A Pennsylvania court agreed to hear a case that seeks to block voters from casting a provisional ballot after their absentee ballot is disqualified.
GOP Rep. Mike Kelly, along with other plaintiffs, filed a lawsuit arguing the case, which a state court agreed to hear early on Wednesday. The lawsuit argues that the state’s Supreme Court determined that state law doesn’t allow voters to adjust their vote by provisional ballot after an absentee or mail-in vote is rejected.
Pennsylvania Gov. Tom Wolf, a Democrat, blasted the lawsuit as a “partisan attack on Pennsylvania’s elections” in a statement early Wednesday morning.
“Our election officials are working diligently to make sure every vote is counted and everyone’s voice is heard. Attacks like this are an attempt to undermine confidence in the results of the election, and we should all denounce them for the undemocratic actions they are. I support our Secretary of State and all of our state and local election officials who are working hard to deliver timely, accurate results and ensure that everyone’s vote is counted and protected,” the statement reads.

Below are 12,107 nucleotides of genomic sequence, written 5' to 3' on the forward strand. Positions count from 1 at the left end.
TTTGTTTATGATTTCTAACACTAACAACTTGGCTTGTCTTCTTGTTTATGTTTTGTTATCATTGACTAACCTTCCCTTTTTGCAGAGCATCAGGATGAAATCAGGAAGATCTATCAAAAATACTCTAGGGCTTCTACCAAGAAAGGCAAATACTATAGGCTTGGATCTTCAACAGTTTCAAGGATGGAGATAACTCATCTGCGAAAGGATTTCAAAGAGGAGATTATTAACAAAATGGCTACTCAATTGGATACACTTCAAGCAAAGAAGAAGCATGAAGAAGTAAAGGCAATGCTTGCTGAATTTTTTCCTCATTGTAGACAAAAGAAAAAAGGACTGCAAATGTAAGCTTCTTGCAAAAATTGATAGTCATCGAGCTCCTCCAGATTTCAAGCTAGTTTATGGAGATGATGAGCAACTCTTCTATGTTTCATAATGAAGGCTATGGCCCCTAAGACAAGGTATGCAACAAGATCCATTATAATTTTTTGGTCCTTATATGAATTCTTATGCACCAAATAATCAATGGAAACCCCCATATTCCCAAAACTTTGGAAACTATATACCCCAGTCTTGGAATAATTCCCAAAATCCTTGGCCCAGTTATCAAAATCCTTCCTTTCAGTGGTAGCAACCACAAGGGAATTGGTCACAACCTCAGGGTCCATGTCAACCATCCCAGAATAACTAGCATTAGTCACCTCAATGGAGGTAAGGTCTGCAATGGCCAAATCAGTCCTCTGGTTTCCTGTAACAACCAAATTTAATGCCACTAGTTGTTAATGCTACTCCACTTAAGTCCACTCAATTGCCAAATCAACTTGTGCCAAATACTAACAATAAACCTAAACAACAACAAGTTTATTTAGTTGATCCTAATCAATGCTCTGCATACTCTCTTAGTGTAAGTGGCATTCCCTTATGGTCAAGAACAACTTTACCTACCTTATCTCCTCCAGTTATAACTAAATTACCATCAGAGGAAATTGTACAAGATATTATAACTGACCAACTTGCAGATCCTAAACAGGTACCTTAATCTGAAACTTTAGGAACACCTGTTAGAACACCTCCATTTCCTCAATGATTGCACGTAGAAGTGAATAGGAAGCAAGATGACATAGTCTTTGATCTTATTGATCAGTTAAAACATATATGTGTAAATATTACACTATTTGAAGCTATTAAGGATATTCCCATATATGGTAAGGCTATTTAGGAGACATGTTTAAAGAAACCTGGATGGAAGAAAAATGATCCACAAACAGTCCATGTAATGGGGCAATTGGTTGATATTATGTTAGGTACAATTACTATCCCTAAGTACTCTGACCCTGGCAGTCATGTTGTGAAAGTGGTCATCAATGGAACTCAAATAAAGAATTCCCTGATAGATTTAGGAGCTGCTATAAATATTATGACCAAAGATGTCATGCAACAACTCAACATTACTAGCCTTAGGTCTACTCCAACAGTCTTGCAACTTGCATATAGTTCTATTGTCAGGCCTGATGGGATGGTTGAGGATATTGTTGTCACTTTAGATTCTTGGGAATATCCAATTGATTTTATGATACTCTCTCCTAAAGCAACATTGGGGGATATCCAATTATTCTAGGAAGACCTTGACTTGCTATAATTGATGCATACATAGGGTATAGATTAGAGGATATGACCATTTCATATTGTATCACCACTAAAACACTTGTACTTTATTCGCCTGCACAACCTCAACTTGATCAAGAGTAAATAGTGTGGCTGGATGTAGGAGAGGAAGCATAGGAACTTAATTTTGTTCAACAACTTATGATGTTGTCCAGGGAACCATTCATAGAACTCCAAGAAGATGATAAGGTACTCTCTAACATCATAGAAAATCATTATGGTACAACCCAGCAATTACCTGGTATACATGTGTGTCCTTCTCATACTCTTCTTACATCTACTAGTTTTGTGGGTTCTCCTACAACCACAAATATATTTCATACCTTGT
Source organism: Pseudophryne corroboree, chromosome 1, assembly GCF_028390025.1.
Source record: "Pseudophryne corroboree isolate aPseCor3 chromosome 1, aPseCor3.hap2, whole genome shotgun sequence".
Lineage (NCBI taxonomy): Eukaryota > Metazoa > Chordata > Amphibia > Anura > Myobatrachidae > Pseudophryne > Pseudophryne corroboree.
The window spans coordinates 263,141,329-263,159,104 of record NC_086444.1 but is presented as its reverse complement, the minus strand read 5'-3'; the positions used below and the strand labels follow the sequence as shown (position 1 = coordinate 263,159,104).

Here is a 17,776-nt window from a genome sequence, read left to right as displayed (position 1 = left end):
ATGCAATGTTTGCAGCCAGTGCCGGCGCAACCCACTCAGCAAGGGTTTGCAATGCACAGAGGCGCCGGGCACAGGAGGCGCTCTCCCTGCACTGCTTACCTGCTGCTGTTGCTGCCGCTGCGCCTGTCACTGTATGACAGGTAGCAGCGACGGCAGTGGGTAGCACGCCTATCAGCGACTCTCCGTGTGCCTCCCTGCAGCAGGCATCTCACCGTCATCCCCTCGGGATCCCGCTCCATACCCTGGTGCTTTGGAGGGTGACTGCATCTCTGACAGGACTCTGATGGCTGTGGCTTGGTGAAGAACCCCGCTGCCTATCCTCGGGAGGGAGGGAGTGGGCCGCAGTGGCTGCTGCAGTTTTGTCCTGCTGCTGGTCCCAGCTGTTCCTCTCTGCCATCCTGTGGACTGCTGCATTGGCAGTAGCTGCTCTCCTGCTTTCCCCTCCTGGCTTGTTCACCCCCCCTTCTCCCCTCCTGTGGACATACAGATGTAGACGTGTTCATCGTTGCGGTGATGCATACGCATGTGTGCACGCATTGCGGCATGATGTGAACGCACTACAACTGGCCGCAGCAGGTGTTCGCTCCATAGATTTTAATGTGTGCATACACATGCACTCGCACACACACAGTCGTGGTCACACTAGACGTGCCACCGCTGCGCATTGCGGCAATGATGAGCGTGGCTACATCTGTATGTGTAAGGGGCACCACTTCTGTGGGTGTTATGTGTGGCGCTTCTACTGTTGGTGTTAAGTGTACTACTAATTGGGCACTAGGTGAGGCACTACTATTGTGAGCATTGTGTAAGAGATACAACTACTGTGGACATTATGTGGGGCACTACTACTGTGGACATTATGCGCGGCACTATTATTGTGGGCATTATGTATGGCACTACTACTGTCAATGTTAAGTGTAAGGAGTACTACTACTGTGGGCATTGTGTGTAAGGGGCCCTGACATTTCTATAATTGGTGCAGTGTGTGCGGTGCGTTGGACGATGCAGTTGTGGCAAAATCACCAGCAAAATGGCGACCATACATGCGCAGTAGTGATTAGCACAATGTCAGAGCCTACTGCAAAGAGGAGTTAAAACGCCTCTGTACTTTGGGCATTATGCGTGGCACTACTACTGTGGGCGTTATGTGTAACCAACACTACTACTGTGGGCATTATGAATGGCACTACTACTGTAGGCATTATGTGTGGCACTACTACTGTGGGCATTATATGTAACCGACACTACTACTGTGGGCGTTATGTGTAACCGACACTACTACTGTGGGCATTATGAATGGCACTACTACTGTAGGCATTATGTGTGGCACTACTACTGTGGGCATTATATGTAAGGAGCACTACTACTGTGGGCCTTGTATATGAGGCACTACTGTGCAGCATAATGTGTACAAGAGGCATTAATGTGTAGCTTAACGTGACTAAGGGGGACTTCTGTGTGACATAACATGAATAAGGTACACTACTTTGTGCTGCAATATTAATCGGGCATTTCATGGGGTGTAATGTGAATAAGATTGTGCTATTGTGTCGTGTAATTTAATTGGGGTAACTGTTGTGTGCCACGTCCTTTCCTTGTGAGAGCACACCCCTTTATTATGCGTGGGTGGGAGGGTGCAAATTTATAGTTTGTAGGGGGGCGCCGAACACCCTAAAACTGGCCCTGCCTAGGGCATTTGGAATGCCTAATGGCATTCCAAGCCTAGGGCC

Republicans have repeatedly filed lawsuits to limit the counting of mail-in ballots, including in Pennsylvania, after Election Day. However, those efforts have not always ended in success. Late last month, the Supreme Court blocked a request from Pennsylvania Republicans to overturn a lower-court decision permitting absentee ballots received to be counted three days after the election.
Pennsylvania, a state that is critical to determining the victor of the presidential race, has not been called by any major outlet.